Psychology students, professor attend conference in Cancun

Linfield students presented their work at the Northwest Psychological Association’s regional conference in Cancun, Mexico.
Seniors Nadia Abraibesh, Ashley Hockett and Lauren Leopp joined Associate professors of Psychology Tanya Tompkins and Jennifer Linder at the four-day conference, starting April 21, to present the results of their research.
Abraibesh, Hockett and Tompkins were the authors of a research project, “A Cross-Cultural Look at Co-rumination in American and Ecuadorian College Students.”
Tompkins said that she and Abraibesh worked on the project for two years with funding from a faculty-student collaborative grant they acquired in 2008.
Abraibesh’s research was helped by a semester abroad in Ecuador, where she compared the students to those in the Unite States.
Part of her research involved cultural values, she said, but the work is unfinished.
“I’m also interested in how cultural values, like individuals and collectivism in Ecuador and the United States, affect co-rumination,” Abraibesh said.
Tompkins said that she was impressed by Abraibesh’s performance.
“They blew [the previous speaker] away, and he was a graduate student a month away from getting his masters,” she said.
Abraibesh was also positive about her presentation.
“Surprisingly, no one asked us any questions,” Abraibesh said. “It went really well.”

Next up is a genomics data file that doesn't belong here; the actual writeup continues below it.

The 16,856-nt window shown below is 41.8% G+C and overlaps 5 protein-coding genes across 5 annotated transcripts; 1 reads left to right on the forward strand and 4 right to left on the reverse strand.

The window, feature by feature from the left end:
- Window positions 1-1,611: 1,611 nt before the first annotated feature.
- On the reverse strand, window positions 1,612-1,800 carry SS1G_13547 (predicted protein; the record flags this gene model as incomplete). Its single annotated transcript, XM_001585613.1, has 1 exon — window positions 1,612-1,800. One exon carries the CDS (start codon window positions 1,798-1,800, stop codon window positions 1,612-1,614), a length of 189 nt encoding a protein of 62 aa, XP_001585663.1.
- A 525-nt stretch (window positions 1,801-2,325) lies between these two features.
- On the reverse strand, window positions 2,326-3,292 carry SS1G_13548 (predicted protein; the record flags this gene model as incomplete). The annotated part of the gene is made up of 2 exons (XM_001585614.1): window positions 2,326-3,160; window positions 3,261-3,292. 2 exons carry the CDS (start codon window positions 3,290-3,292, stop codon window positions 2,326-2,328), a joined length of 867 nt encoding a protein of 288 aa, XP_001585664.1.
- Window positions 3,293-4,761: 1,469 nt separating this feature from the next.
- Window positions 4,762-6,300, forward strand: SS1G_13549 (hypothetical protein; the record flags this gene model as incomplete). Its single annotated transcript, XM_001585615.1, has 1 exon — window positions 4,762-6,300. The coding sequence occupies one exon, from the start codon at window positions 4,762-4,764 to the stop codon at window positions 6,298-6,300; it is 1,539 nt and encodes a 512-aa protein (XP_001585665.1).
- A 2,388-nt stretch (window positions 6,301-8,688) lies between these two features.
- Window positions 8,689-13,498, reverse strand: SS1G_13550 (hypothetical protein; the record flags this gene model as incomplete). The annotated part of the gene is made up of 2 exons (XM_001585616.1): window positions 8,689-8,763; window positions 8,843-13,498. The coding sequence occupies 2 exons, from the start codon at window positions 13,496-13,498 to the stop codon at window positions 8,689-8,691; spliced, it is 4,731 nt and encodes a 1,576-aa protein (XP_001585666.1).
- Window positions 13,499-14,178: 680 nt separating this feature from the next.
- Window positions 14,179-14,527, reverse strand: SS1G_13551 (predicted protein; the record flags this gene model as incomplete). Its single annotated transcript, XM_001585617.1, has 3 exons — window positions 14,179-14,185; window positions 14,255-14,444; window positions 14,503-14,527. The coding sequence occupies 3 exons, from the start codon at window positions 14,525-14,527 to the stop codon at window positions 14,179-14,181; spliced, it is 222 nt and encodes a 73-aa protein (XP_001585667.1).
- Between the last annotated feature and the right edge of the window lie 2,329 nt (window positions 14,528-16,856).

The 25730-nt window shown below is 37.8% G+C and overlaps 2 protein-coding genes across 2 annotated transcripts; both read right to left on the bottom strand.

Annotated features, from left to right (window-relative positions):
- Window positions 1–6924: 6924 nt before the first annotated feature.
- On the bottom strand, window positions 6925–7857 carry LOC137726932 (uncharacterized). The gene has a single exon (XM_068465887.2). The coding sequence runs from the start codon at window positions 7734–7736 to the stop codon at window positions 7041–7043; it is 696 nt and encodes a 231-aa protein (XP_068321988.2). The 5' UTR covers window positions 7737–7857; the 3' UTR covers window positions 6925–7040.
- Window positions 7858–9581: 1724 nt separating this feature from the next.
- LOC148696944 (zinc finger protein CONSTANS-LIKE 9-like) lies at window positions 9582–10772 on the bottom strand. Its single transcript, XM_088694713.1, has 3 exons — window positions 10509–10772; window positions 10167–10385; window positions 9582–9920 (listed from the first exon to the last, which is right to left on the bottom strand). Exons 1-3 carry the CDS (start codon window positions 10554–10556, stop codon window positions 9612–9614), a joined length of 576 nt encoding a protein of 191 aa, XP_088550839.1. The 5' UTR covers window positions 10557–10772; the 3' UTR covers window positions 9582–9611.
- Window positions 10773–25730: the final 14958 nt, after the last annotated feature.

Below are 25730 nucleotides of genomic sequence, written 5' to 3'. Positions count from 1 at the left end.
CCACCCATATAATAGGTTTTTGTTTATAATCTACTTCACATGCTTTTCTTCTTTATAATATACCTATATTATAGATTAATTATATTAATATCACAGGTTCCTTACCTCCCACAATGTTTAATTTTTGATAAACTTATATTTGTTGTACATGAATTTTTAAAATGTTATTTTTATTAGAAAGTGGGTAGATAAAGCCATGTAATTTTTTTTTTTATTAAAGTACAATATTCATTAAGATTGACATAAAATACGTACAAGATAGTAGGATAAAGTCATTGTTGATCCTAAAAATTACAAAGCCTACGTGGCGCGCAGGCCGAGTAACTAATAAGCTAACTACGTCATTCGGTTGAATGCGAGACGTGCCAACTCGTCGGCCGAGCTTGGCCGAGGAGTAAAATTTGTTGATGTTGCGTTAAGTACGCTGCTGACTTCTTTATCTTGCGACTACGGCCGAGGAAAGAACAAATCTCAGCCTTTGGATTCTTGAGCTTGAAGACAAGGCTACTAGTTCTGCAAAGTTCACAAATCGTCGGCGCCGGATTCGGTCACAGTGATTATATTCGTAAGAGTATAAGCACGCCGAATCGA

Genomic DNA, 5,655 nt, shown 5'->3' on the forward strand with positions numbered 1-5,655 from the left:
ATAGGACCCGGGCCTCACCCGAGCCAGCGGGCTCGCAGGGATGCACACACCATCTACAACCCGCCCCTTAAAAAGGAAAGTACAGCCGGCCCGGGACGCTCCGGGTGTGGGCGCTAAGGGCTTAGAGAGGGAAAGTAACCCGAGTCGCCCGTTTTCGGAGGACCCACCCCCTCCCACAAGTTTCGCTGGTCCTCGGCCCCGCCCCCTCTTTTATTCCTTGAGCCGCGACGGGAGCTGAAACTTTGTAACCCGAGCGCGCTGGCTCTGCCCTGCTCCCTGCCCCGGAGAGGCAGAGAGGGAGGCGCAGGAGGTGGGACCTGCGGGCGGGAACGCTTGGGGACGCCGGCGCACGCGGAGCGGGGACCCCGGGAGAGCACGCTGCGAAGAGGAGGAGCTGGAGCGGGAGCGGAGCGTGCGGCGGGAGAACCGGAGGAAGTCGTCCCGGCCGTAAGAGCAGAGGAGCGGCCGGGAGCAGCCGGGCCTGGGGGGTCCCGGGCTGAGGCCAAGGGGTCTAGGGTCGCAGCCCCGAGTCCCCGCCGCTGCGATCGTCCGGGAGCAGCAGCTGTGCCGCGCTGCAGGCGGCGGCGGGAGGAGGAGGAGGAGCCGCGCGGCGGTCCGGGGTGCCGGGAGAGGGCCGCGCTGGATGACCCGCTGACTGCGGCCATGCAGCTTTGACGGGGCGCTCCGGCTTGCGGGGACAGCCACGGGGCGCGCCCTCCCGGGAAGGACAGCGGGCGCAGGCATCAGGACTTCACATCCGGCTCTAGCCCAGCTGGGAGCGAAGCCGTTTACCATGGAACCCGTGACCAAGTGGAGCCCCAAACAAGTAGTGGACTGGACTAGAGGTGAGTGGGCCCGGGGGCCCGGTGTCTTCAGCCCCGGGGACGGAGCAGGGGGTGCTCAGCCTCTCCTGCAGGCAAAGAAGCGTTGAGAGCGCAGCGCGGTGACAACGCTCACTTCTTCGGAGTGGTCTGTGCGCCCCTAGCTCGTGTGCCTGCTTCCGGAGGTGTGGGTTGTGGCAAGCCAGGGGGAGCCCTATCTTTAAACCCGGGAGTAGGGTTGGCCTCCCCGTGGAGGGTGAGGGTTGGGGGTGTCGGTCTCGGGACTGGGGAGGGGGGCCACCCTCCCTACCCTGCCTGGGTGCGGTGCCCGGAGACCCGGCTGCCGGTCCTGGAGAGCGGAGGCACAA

Abraibesh also worked on a second project with Loepp and Linder and presented it at the conference.
The students brought home no awards but said that was not the point of attending the conference.
“It was a valuable learning experience,” Abraibesh said. “It was nice to attend this at the end of my senior year and present work that I’d been working on for the past two years.”
Leopp agreed with Abraibesh about the trip.
“Attending the Western Psychological Association’s conference is not only important for us to share our research,” Leopp said in an e-mail. “It also gives us the opportunity to learn about other research being conducted by other professors.”
Tompkins concurred, adding that bringing a project to a conference was usually the first step when turning a research project into a paper on the subject.
Leopp’s project began last summer under Linder and involved collaboration from students and faculty in Bringham Young and Iowa State universities.
Hockett presented her project, “Co-Rumination and Negative Inferential Style are a Vicious Combination.”
Tompkins said that co-rumination, the subject of both Hockett’s and Abraibesh’s projects, is an under-studied subject.
“Co-rumination is a problem-focused talk with negative effects,” she said. “It’s basically rehashing and regurgitating and going over a problem with a friend.”
She added that people who engage in the behavior are more likely to become depressed under stress.
Tompkins said that Hockett’s project was about the moderating effects of co-rumintation and what slowed or accelerated people into depression.
“[Hockett] discovered that co-rumination tended to worsen the effects of depression,” Tompkins said.
Abraibesh said the lack of information about co-rumination is what attracted her to the subject.
“I wanted to add to the literature,” she said. “No one has really looked at co-rumination outside of the United States.”
Joshua Ensler
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